Excerpts from ‘Interview’ with Neo Rauch by Ena Swansea

Neo Rauch: Aus dem Boden / From the Floor will be on view at The Drawing Center until July 28. More information about the exhibition is available here.

Neo Rauch’s Studio floor. Image reproduced from Drawing Papers 137, Neo Rauch: Aus dem Boden/ From the Floor. Photography courtesy of Ena Swansea.

Excerpts from “Interview” with Neo Rauch by Ena Swansea

ENA SWANSEA: Do you think that some of the questions that you have been privately, wordlessly, exploring for all this time have never been pointed out by the many people who have written about your work?

NEO RAUCH: I am mainly concerned with an image’s power of seduction which should vault over the beholder, capture him completely… to debauch him out of the directness of his daily conventions, to derail him right-angled into the sphere of the indescribable. Painting, after all, is the medium responsible for those things for which we lack words or terms. Meaning is the cage within which the tiger stripes pace up and down.

ES: For a viewer seeking subject matter, your work is mesmerizingly unclear. When it first appeared, it was immediately seized upon as an almost magical historical necessity. Were you thinking of the past all that much? Nostalgia, the trancelike response to the tyranny of a faceless controlling state? Did you feel that these interpretations, responding to the G.D.R. and “the workers,” were corny? What misinterpretations bothered you?

NR: My process is far less a reflection than it is drawing from the sediments of my past, which occurs in an almost trance-like state. It is no reflection—there’s no sparkling blade of an analytical scalpel driving into the mass of memories. It’s more a semiconscious gathering of particles that gets stirred up and washed ashore by the anchor that is pulled by my barge. And there is also no selection according to hierarchical criteria, during the sightings of catch and release— to stick with this maritime picture. The selection exclusively follows aspects of formal aesthetic usability. Perhaps there is a lot of G.D.R. within my work as seen through the eyes of some beholders, which results from the process you described. However it is anything but a deliberate analytic procedure.

ES: In your creative firmament there is an undergrowth of humor inside there figures who seem very purposeful, but often they seem to have no fear, nor any mood nor attitude about the endless tasks you have assigned them. Perhaps they are only projecting placidity when faced with something unspeakable?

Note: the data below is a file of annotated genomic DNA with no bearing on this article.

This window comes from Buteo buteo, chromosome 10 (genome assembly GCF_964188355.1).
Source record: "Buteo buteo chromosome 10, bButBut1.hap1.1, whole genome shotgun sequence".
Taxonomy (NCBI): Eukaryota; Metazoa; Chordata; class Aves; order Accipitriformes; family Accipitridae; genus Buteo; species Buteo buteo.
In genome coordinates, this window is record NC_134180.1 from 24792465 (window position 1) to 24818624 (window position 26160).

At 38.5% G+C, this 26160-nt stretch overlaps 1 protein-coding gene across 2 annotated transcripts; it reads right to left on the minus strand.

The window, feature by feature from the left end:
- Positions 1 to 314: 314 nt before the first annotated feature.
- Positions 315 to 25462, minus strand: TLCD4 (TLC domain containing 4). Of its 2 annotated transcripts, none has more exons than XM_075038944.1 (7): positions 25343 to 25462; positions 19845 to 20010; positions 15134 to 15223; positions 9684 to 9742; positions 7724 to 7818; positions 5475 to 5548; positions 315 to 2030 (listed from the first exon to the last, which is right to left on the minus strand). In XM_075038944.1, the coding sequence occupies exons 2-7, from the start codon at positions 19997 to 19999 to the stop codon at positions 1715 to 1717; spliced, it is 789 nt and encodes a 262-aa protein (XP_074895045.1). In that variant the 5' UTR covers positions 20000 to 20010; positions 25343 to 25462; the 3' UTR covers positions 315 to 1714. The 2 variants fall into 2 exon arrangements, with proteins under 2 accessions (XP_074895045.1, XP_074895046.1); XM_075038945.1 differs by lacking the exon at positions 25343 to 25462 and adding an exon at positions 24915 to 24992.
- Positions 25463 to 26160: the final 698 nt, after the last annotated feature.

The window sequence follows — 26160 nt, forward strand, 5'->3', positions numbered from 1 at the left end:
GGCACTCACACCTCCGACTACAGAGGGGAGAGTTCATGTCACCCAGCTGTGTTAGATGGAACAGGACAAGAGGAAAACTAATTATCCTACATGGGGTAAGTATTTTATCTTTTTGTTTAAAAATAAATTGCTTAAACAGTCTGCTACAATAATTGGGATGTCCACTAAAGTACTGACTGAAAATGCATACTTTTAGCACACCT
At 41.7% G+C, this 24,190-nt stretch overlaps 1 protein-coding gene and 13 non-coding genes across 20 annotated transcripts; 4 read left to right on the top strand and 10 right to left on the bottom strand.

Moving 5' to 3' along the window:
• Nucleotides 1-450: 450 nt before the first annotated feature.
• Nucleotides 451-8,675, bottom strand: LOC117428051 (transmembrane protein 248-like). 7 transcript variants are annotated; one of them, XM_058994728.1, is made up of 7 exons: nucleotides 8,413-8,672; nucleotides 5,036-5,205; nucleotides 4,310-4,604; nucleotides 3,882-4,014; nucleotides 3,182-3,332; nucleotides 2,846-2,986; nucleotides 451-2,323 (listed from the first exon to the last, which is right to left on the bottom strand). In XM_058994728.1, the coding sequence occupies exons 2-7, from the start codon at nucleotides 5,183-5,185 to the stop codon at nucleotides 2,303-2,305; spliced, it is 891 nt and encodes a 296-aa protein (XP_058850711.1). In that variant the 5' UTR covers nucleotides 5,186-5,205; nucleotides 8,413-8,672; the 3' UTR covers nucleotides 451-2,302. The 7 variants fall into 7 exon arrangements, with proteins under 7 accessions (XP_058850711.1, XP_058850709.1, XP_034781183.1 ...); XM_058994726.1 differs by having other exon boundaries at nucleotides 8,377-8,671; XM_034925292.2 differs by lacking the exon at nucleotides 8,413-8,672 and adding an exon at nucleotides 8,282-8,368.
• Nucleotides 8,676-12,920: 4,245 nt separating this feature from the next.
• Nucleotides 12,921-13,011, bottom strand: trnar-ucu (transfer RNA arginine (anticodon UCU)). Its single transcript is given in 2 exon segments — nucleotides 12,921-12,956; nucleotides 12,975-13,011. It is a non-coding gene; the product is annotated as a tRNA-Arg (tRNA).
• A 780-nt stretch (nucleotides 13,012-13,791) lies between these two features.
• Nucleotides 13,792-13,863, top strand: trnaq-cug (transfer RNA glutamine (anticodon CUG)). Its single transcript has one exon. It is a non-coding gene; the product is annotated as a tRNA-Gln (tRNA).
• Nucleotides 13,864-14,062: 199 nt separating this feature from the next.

NR: Well, I’m trying to induce a moment of inner premeditation to my creatures, which can lead to an action at any time. But it is only the seed of an action, or of an excess, that can be drawn from them. They can be experienced as being in a state of somnambulistic intuition. And it is up to the spectator to mentally continue, to execute the situation that I am offering.

ES: How do you create a person in a painting?

NR: You and I have talked before about the creation of physiognomy. Only when I reach the feeling that I could coexist together with the creature, in the best unanimity, which having different and critical distances but eventually still affirmative, can I then stop working on it. But only as long as I haven’t got the feeling, “No, if he came into the room right now, I wouldn’t approve of it.” It is still about implying the possibility that by means of a one-time coin injection— in the form of attention and sensual sagacity by the viewer— a perpetuum mobile could be triggered.

A scene from the car as Rauch, Rosa Loy, and Ena Swansea drive towards Leipzig on the day of the interview. Image reproduced from Drawing Papers 137, Neo Rauch: Aus dem Boden/ From the Floor. Photography courtesy of Ena Swansea.

ES: Might there be a combination of sources helping to nourish you image-power? If so, would it be related to the duplicitous atmosphere of Eastern Germany when you were young, where social behavior could not always be straightforward? And that, perhaps, combined with the love, care, hidden fear, and hope of your mother’s parents as they raised you?

NR: These are questions that would touch on the content, which in turn touch on motivation. I believe that if I started to think about that, I would rain on my own parade. If I knew where it came from, if I pointed the focal-ray of my interest on the source-area of my inspiration, I would drain it. I’m only in conversation with myself, with my subconscious.

The full text of Ena Swansea’s Interview with Neo Rauch can be read in the exhibition catalog, available here.